In a similar manner, all crops are subject to natural hazards such as droughts, floods, late (or early) frosts, or similar disadvantageous conditions. Hemp, however, by nature of its botanical characteristics, is far more immune to such influences than is true of most other agricultural crops grown in the United States of America. Two of the most notable characteristics of hemp, from a production standpoint, are its relative immunity to frost damage and its inherent ability to thrive in widely varying conditions with respect to water. Coupled with the ability to grow hemp in essentially all parts of the United States, thus avoiding dangers of localization with respect to natural disasters, hemp may be considered an ideal crop from this aspect as well. From an agricultural perspective, few, if any, products combine the economic benefits of hemp with the ease of production inherent in the crop.
Industrial and Commercial uses for hemp and hemp products.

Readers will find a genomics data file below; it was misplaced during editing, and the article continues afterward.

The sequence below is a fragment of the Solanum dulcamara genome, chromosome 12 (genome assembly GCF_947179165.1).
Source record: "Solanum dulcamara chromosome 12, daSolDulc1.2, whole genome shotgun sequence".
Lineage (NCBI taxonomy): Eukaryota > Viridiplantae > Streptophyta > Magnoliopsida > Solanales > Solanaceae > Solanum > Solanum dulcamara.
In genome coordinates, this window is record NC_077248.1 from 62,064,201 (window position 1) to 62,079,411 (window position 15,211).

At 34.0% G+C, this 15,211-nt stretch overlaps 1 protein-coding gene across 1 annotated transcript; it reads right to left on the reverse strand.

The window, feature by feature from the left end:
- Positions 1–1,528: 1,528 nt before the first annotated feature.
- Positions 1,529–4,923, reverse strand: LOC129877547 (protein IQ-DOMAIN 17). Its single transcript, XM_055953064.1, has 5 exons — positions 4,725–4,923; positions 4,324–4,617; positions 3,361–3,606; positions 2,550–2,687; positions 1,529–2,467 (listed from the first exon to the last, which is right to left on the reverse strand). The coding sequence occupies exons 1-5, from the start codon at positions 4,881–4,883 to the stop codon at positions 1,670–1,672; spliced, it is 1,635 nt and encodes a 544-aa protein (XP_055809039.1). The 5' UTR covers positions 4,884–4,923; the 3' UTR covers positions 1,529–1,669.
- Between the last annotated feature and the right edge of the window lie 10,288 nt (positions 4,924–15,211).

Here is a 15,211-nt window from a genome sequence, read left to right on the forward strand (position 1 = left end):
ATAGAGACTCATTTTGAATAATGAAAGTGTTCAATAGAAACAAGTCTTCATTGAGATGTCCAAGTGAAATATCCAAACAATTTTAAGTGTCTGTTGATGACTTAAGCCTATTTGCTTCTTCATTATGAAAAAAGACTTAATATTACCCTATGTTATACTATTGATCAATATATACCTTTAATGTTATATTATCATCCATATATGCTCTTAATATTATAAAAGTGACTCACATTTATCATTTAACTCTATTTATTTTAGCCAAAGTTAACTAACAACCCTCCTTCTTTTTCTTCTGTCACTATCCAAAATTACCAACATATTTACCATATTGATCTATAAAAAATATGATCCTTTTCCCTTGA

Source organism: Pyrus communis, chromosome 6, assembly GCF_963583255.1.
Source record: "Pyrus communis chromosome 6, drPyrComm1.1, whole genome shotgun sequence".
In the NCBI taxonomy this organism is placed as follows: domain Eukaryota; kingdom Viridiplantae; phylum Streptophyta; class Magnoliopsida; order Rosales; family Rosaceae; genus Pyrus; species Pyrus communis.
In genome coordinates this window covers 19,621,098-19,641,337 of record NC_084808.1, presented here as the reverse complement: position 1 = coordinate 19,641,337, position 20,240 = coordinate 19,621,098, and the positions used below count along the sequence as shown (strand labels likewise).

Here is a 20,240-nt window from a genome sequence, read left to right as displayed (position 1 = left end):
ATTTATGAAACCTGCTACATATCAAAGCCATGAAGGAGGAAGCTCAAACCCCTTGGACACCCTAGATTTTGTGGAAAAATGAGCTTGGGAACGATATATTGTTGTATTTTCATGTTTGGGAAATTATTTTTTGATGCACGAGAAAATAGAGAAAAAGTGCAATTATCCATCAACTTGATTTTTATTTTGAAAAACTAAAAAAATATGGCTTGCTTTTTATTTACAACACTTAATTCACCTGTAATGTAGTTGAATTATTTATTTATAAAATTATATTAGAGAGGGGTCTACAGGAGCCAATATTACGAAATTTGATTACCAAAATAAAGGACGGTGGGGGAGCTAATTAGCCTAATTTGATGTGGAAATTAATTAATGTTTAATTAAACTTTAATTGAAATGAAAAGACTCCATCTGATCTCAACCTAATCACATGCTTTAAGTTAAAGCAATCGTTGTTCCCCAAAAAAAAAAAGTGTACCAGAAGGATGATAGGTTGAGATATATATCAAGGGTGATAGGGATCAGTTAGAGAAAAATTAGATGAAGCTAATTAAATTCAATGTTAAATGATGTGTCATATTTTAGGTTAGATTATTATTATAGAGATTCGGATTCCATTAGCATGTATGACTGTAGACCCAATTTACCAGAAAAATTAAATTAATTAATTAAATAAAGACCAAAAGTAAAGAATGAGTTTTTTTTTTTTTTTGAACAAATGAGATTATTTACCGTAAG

The hemp plant lends itself to a very wide range of production possibilities, and thus is particularly appealing to the agricultural firm seeking new markets. Some of the products which may be, and are being, profitably produced from hemp include: Animal bedding, auto/boat covers, backpacks, bags (both paper and canvas), balms, bandages, baseball caps, baskets, bed linens, belts, bioplastics, birdseed, books, boots, bread, butter, candlewick, candy, canvas, cardboard, carpeting, caulking, cellophane, cement, chairs, cheese, cloth and paper napkins, cloth and paper towels, coffee filters, compost, cosmetics, curtains, cushions, denim, desks, detergents, diapers, dolls, draperies, duffel bags, dynamite, erosion control, fabrics, fire hoses, fiberboard, fishnets, flags, floor mats, flooring, flour, fuels, furniture, futons, gloves, glues, hammocks, harnesses, hats, ice cream, inks, industrial coatings, industrial oils, insulation, jackets, jeans, linen, livestock feed, lubricants, luggage, magazines, medicines, moisturizers, mulches, natural pesticides, nets, newsprint, note pads, oil-spill absorbents, packaging, paints, paneling, pants, parachutes, particle board, pasta, pet foods, pharmaceuticals, pillows, plaster, plywood, polymers, protein, purses, quilts, roofing materials, rope, sails, salad oils, salves, sandals, scarves, shampoos, shirts, shoes, skirts, slippers, soaps, socks, sofas, stationary, tablecloths, tables, tea, tents, thread, tissue paper, toilet paper, twine, varnishes, wallets, and wallpaper. (Environmental and economic benefits, 1996, Frazier, 1991, Industrial Hemp Informational Booklet, 1996)